Continuous positive airway pressure reduces nocturia in patients with obstructive sleep apnea

David Margel*, Tamar Shochat, Ofir Getzler, Pinhas M. Livne, Giora Pillar

*Corresponding author for this work

Research output: Contribution to journalArticlepeer-review

Abstract

Objectives: To examine whether treatment with continuous positive airway pressure (CPAP) reduces nocturia in patients with obstructive sleep apnea (OSA). Methods: This prospective clinical study recruited patients referred to the Rambam Sleep Laboratory with suspected OSA. After polysomnography, those found to have no OSA were excluded from the study, and the remainder were treated with CPAP. Nocturia was assessed at four time points: baseline (average number of awakenings to urinate per night during 1 week at home before polysomnography); diagnostic night in the laboratory; CPAP titration in the laboratory; and after 1 to 3 months of stable CPAP treatment at home (average number of awakenings to urinate per night for 1 week). Results: Ninety-seven patients (75 men and 22 women) completed the study. The mean ± SD age was 55 ± 12 years, body mass index was 33 ± 7 kg/m2, and respiratory disturbance index was 34 ± 24/hr. The mean number of awakenings to void at home before CPAP was 2.5 ± 2.4 times/night; during CPAP, it was 0.7 ± 0.6 time/night (P <0.001). A total of 73 patients reported improvement in nocturia. The mean number of awakenings to void in the laboratory was 1.1 ± 0.9 before CPAP, with a decrease to 0.5 ± 0.6 during CPAP (P <0.001). Weak, but significant, correlations were found in the number of awakenings to void before treatment with the respiratory disturbance index (r = 0.25, P = 0.01) and with minimal oxygen saturation (r = -0.23, P = 0.02). Conclusions: CPAP appears to be an effective treatment for nocturia associated with OSA.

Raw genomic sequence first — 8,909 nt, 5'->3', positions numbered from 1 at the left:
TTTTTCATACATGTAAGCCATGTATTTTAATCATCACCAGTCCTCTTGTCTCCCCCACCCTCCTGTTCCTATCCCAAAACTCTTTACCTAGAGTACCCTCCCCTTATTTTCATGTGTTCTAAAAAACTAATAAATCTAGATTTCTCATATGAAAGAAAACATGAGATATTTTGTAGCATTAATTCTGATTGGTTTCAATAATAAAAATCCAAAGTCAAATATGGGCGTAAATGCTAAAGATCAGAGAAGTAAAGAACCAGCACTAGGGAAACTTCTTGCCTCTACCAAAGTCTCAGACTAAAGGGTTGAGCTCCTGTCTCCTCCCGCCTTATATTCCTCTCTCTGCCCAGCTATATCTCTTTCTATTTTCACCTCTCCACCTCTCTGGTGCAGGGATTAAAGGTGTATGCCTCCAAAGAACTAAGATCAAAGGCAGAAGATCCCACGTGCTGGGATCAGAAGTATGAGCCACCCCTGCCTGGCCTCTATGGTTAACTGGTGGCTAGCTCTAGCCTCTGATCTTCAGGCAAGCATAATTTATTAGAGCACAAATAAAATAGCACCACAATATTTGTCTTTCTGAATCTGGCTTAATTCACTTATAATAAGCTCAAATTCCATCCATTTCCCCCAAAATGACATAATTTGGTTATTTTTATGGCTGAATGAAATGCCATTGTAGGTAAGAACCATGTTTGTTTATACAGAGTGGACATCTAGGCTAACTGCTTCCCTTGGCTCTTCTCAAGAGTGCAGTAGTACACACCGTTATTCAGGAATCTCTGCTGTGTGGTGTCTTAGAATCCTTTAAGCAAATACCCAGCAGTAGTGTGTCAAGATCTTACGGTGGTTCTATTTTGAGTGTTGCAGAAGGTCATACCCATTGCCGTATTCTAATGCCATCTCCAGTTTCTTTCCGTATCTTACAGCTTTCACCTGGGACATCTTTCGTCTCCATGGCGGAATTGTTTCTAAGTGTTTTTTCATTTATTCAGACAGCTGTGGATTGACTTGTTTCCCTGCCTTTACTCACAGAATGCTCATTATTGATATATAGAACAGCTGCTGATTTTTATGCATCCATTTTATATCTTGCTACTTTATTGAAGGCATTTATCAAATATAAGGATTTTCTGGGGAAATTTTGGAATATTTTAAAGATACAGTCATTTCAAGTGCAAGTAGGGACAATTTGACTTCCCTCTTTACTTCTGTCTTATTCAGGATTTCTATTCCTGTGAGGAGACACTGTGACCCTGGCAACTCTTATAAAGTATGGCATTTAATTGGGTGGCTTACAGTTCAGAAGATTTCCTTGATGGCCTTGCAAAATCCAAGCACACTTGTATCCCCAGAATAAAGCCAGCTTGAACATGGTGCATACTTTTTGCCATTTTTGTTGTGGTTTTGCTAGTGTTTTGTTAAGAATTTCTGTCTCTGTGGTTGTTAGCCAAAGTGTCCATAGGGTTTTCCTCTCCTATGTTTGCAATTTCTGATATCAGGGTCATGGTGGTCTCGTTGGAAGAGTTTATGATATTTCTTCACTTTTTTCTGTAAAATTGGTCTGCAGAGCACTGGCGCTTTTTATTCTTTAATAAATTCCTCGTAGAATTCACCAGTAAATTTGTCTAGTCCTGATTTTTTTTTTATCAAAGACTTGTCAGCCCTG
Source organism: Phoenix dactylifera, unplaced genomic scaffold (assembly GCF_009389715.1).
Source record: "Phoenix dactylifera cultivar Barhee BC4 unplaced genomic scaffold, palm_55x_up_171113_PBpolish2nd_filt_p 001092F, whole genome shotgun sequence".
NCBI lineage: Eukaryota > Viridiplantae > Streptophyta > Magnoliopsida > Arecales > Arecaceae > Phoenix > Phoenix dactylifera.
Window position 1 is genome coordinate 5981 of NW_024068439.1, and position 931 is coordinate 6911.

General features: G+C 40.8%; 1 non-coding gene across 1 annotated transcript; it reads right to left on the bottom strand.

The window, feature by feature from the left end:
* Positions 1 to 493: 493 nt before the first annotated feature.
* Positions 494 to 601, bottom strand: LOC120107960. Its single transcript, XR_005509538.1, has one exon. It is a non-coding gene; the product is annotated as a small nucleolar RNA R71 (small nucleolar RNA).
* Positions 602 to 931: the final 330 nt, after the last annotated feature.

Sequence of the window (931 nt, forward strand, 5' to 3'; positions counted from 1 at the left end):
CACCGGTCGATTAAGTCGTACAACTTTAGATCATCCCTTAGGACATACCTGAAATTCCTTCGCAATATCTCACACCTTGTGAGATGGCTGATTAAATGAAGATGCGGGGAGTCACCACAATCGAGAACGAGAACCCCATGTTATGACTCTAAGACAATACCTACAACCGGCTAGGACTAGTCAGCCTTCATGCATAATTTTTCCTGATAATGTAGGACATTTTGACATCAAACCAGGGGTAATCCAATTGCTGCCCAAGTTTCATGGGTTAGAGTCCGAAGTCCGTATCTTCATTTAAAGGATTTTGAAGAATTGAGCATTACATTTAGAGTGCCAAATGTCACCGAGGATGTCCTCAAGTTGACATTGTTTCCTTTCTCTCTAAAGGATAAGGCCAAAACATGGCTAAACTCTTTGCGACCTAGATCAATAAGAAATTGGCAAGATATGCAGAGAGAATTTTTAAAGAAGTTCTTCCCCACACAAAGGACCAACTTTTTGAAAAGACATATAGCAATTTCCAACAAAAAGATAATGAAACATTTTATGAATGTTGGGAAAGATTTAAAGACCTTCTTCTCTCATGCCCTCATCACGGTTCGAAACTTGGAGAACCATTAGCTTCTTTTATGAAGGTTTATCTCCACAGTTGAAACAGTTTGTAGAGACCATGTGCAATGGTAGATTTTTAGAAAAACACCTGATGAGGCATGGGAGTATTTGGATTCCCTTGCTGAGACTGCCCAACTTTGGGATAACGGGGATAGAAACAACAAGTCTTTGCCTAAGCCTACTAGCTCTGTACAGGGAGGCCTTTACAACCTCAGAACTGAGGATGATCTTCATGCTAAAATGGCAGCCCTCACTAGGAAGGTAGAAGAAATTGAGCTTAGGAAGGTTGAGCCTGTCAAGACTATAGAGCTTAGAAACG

Original languageEnglish
Pages (from-to)974-977
Number of pages4
JournalUrology
Volume67
Issue number5
DOIs
StatePublished - May 2006
Externally publishedYes

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